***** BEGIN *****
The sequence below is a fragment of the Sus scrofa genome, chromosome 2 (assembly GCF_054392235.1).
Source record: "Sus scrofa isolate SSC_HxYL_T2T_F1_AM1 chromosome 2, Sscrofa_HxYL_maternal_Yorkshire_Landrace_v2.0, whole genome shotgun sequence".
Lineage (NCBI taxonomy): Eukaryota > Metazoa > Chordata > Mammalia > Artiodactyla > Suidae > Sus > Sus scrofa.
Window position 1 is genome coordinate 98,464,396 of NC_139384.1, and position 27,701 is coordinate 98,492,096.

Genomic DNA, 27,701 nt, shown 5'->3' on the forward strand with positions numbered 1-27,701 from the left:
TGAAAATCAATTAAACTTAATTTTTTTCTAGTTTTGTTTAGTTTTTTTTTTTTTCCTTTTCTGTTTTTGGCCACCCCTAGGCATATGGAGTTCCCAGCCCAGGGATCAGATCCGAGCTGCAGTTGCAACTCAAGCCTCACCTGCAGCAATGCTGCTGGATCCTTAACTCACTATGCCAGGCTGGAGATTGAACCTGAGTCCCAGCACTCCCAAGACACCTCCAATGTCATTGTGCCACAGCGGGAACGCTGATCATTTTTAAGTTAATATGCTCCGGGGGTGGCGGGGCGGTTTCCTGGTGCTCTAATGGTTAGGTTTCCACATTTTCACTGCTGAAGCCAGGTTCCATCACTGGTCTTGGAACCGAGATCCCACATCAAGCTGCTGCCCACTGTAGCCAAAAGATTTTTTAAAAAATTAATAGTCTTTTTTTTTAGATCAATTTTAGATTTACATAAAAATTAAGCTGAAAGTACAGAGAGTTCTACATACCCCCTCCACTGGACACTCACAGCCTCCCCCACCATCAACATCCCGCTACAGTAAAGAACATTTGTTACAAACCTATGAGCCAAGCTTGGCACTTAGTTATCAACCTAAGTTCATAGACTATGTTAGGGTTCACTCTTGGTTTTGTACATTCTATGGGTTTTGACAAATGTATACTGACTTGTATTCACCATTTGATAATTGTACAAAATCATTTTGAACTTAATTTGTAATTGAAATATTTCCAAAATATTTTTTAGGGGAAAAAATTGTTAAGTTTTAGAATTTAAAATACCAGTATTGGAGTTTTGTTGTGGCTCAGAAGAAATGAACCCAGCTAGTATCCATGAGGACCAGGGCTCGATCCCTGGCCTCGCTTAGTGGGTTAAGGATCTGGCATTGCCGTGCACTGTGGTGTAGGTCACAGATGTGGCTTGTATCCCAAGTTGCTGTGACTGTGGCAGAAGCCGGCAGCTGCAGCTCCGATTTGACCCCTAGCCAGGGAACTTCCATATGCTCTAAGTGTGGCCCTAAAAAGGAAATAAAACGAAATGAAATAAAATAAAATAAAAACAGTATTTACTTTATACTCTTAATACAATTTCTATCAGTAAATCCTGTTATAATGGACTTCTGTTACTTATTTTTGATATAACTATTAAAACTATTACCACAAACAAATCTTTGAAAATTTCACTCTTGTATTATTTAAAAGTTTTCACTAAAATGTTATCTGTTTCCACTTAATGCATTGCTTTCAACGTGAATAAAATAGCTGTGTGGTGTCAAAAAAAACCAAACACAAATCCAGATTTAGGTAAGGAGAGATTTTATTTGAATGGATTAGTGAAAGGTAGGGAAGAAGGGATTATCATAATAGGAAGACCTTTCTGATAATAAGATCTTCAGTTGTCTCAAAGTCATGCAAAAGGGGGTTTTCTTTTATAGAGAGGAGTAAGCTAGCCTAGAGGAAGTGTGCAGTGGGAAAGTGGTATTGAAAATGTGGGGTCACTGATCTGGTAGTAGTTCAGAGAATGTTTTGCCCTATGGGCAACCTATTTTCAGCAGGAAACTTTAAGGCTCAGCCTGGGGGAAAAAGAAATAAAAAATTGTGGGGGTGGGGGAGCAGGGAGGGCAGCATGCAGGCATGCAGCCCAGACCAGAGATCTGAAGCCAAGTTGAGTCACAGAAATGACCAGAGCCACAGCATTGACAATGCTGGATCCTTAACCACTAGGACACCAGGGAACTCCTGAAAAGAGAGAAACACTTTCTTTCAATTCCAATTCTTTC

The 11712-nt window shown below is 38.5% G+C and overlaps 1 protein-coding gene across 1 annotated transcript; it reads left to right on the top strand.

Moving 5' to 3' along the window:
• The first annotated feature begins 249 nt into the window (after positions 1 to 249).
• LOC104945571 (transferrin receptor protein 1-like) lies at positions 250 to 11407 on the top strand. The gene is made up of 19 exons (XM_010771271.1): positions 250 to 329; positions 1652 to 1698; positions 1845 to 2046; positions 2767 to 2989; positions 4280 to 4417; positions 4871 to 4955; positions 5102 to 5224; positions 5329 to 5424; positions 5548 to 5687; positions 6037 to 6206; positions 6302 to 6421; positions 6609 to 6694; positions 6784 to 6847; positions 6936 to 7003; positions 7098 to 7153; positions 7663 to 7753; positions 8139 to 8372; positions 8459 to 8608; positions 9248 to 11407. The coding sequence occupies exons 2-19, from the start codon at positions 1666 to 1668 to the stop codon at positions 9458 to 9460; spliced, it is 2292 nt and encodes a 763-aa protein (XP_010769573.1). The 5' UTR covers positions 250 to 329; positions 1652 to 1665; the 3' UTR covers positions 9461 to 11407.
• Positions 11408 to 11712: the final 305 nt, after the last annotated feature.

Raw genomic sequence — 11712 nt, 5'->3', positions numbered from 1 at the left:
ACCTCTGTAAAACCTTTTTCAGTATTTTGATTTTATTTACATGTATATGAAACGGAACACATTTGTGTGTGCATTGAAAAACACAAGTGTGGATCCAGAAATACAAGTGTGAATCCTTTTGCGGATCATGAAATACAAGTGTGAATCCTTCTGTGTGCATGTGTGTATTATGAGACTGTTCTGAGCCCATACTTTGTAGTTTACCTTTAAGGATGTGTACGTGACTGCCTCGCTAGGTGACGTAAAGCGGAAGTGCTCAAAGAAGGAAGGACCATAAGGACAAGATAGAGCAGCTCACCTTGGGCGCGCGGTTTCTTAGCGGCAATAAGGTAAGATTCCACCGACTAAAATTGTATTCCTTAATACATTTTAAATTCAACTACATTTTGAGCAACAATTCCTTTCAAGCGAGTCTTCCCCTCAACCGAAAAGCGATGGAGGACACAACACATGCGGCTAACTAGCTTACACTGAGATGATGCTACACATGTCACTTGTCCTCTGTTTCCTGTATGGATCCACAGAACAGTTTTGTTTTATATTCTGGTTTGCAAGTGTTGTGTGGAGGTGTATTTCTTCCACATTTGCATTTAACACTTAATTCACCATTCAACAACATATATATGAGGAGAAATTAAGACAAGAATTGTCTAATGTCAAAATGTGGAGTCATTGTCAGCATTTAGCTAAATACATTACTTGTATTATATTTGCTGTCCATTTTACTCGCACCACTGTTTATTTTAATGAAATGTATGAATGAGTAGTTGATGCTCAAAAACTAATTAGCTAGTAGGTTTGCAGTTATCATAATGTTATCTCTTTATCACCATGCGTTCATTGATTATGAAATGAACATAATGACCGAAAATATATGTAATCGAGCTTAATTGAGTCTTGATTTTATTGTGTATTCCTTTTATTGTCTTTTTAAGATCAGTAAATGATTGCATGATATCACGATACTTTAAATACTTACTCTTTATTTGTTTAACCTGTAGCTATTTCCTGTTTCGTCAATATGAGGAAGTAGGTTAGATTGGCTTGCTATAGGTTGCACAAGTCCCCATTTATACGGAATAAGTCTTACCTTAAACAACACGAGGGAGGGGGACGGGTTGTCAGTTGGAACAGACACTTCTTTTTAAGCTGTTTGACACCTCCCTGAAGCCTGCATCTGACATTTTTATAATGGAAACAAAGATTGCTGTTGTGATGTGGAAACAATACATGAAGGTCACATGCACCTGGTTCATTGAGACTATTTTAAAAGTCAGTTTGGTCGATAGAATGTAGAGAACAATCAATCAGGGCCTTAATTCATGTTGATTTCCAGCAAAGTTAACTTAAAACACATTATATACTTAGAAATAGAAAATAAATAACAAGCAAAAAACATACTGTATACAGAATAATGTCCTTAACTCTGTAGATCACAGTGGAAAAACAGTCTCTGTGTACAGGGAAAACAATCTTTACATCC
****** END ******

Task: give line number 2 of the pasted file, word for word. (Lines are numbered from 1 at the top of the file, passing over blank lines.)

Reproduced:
Source record: "Sus scrofa isolate SSC_HxYL_T2T_F1_AM1 chromosome 2, Sscrofa_HxYL_maternal_Yorkshire_Landrace_v2.0, whole genome shotgun sequence".